Ever since the telecom boom came to a screeching halt in 2000, it seemed the downturn that hammered communications-gear makers would never end. But now, as phone companies roll out a slew of new whiz-bang services, relief is finally arriving. The overall telecom gear market is expected to rise 11% in 2005, to $84.6 billion, and keep going to $102.4 billion by 2007, according to Synergy Research Group Inc.
Remarkably, this growth will happen with no help from the traditional telephone market. Demand for the gear that phone companies have used for decades to handle basic phone calls is in a free fall, plunging from $55 billion in 2000 to $15 billion in 2004 -- and it's expected keep on shrinking.
So what's driving the growth? Credit the Internet. Desperate to move into new markets to parry attacks from cable and cellular rivals, phone companies are adopting gear similar to what runs the Net. Since it can handle any kind of digital traffic -- be it a phone call, e-mail, or a Desperate Housewives episode -- this gear is the most cost-effective way for phone companies to build new businesses and protect old ones. In the 1990s, says Scott G. Kriens, CEO of router-maker Juniper Networks Inc (JNPR ).,"Everyone expected this [move to Internet-style technology] to happen overnight. When it didn't, they figured it never would. Now it has."
That's largely because the latest gear can now match, or even surpass, the reliability and features of traditional approaches. Take voice-over-Internet-protocol (VoIP), which has long promised a way to offer basic phone service at a fraction of the cost of old technology. While VoIP services in the past suffered from scratchy sound and frequent disconnections, the quality and features today can exceed those of traditional phone service. Carriers such as AT&T (T ) are using it to offer unlimited calling for as little as $20 a month. Merrill Lynch & Co. (MER ) expects the market for VoIP gear to hit $4 billion by 2008, from $800 million in 2004.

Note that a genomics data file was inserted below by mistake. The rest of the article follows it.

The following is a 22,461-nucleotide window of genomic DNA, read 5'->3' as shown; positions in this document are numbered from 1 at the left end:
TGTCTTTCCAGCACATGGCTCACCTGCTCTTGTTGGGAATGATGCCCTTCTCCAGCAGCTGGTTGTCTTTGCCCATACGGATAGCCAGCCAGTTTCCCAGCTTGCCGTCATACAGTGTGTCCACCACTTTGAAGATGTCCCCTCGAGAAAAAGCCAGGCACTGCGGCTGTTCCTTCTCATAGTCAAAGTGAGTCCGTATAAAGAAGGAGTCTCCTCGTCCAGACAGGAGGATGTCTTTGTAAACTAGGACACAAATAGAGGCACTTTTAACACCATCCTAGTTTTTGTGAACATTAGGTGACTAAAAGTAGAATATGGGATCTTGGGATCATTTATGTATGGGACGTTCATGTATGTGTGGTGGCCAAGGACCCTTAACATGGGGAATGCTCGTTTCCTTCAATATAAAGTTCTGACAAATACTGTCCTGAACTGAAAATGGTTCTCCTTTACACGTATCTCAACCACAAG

Another sweet spot will be for gear that carries video and other byte-hogging media over traditional copper phone lines. Ringgold Telephone Co. in Ringgold, Ga., for example, has purchased two cabinets of gear from startup Calix Inc. to offer TV-on-demand services to head off competition from its local cable-TV rival. "We're not seeing any growth in our wireline business, so we had to find other things to do," says Executive Vice-President Phil A. Erli.
This rising tide of telecom spending could lift many ships. Startups such as Calix, Kasenna, and Ikanos Communications (IKAN ) were founded to supply phone companies as they move to Internet-style gear. But the industry's old guard may also benefit: Lucent Technologies (LU ), Alcatel (ALA ), and Nortel Networks (NT ) are likely to be tapped as prime contractors to oversee the roll out of new services. That would be sweet relief for the long-suffering.
By Peter Burrows in San Mateo, Calif.